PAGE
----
Hi, Just want to ask what are the epsilon values and dataset distributions in the final evaluation? Are the epsilons still 1, 2, and 10? And how is the dataset look like? I assume the schema will be the same. But is the distribution similar (or even the same)?
So the final epsilon evaluation values will include 1, 2 and 10, but we may also look at performance on epsilon values smaller than 1 if we need to get a clearer picture of finalists privacy/utility trade off. While you’re preparing, you might check out your performance on epsilon values between 0.1 and 1.0.
For the final data-sets, it will be the same schema and it’ll still be real baltimore police data—we won’t do anything to artificially shift the distribution of the data. But the distribution of the final data itself may vary naturally from the development phase data somewhat, and you should be cautious about overfitting.
There’s a common real world use-case for differential privacy, in which an organization has been releasing simply anonymized data for many years, but now wants to convert to formally private data going forwards. You can use the previously released anonymized data (in this case, the data set we provide you during the development phase) while you’re developing and tuning your algorithm-- but then whatever you build should still be usable for several years to come without unduly biasing the new privatized data to continue to look like the old anonymized data.
It’s good to observe and use the big, significant patterns in the development data, but you don’t want to memorize fine details.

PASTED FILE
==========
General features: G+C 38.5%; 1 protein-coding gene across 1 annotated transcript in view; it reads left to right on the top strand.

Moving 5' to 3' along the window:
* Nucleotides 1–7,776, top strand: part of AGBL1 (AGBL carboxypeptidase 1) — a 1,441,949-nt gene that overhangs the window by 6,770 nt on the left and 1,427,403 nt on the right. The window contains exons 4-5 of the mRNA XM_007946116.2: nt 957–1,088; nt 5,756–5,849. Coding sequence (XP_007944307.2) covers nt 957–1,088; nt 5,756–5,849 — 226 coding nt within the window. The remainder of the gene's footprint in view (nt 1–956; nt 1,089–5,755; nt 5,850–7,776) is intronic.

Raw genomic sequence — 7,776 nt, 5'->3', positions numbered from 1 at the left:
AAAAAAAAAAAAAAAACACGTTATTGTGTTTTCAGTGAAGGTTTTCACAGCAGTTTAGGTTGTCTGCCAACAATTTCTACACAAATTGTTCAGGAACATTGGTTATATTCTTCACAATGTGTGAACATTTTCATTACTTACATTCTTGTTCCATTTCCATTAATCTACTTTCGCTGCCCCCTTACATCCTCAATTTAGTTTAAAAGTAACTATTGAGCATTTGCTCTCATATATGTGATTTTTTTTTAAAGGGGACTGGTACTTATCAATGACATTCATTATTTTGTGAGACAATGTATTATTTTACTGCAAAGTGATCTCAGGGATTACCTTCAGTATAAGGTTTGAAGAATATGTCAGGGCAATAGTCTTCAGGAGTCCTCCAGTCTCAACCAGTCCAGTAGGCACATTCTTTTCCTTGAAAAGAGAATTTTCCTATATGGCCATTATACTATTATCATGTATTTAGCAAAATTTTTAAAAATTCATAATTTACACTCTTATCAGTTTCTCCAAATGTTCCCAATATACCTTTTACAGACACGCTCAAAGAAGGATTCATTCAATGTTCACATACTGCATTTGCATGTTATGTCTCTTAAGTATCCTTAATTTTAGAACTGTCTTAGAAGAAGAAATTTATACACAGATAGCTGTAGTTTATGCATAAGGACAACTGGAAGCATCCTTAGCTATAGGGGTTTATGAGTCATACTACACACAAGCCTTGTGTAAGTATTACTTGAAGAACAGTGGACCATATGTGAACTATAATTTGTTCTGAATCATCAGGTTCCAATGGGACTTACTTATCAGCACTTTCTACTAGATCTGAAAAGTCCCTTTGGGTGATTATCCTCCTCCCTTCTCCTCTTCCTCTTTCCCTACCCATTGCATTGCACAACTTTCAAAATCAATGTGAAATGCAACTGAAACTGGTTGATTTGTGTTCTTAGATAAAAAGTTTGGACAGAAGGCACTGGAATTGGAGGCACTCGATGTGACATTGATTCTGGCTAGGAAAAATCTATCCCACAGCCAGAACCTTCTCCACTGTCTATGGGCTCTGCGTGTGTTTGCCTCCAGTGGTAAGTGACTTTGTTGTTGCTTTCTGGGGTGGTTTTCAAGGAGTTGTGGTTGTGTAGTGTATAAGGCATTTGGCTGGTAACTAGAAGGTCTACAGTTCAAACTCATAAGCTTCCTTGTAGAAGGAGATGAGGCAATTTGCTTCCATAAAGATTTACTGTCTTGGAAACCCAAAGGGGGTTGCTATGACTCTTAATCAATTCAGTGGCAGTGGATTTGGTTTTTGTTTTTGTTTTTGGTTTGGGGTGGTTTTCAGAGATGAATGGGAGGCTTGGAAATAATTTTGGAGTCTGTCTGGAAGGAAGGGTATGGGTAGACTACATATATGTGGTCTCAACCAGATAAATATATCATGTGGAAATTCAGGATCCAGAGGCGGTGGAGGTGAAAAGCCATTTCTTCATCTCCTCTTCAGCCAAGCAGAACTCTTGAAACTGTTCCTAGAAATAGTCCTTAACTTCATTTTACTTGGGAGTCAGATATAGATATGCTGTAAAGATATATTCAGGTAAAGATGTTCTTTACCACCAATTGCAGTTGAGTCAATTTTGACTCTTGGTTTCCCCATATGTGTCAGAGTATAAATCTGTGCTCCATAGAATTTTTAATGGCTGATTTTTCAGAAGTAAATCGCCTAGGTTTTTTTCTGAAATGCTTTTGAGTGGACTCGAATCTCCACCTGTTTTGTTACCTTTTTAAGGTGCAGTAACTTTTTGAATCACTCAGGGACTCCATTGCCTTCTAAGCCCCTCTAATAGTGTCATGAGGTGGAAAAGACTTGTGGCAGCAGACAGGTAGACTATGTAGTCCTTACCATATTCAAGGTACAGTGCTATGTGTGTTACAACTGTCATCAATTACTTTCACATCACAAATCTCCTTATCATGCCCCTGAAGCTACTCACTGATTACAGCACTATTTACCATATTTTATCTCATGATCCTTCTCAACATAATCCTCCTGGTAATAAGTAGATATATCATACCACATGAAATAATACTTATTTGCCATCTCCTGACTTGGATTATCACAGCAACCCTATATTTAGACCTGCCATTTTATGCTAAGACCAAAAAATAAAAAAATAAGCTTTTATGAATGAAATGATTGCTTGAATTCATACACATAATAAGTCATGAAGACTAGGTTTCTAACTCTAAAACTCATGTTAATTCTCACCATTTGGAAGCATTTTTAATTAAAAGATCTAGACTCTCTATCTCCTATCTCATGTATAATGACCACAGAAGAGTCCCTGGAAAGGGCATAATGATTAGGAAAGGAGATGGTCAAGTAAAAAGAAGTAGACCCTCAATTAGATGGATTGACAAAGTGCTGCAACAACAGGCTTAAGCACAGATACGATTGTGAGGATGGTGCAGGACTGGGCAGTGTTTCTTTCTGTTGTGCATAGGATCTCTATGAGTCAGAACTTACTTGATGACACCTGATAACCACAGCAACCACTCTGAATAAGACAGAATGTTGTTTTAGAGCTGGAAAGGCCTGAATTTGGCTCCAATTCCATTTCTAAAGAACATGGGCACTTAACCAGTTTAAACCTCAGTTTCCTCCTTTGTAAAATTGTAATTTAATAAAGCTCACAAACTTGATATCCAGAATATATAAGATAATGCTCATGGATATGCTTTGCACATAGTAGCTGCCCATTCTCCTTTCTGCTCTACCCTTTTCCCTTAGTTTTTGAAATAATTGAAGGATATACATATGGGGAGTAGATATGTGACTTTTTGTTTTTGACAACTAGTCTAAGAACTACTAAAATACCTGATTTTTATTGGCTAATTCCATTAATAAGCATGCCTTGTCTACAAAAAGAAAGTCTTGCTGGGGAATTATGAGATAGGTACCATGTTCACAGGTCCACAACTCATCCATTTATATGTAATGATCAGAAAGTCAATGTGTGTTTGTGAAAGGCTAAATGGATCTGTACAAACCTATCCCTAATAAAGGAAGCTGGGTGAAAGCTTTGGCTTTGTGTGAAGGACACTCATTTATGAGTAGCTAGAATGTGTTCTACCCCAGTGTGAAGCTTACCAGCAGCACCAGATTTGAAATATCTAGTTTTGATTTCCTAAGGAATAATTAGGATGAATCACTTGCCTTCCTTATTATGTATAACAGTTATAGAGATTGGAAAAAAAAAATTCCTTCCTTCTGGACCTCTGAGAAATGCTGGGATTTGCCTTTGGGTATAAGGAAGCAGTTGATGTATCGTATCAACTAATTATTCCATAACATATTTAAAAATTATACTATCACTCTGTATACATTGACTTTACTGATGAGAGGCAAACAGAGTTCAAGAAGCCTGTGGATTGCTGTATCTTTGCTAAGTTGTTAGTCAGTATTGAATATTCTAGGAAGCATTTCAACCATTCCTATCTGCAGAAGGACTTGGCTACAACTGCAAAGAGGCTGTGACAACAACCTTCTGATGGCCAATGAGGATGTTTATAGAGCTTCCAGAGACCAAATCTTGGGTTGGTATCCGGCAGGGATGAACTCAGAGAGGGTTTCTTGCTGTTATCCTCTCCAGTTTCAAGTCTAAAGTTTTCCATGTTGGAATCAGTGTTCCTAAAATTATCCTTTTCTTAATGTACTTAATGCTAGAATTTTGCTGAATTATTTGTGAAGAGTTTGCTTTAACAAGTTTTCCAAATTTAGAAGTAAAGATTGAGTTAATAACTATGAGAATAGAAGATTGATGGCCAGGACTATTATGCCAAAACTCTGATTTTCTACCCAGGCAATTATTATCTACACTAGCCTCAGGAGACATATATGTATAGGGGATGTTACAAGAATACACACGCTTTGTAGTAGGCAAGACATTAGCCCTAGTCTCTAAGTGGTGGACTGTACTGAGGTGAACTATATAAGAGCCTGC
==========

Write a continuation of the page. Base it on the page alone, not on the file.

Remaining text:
A follow-up question is what is the `max_records_per_individual’ (currently 20) value in the test dataset? I understand it is an input to the algorithm and can change. Can we know a rough range of it?
max_records_per_individual will remain at 20 for the final scoring. It has to be taken as input to the algorithm (rather than checked on the data itself) in order to satisfy differential privacy… but we will never change it (or the schema) for final scoring.
The schema and the value for max_records_per_individual in final scoring will always be the same as they were during the development phase.
Got it. Thank you Christine!
Quick follow-up: will the exact set of neighborhood and incident types be the same in the final dataset and have the same encoding? Will the data be for a single year again or could it span multiple years?
Yep, the entire schema will be exactly the same in the final scoring as it is during the development phase. Neighborhoods and incident codes will be the same. And the input data set will always be a single year worth of data (and your results should be aggregated by month).
However, to check for generalizability, we will evaluate your solutions twice, over two different years of data. Ie, your algorithm will be run on one year of data (and several epsilons, multiple times per epsilon). Then your algorithm will be run on a different year of data (and the same epsilons, multiple times per epsilon). It’s a fairly robust evaluation.
This was one of the motivations for the design of the prescreened arena leaderboard. Once you successfully submit to the prescreened arena, we’ll know your executable can run without error in our environment, and that significantly improves the efficiency of the final scoring process.
Hi, even though the data for the evaluation is coming from different years, can we still expect the input schema to have Year=2019?
Hi tlieu64-- That’s a good thing to confirm. The final schema will be identical to the schema you have now for neighborhoods and call descriptions. But the value of ‘Year’ will change appropriately (for whichever year we’re testing on).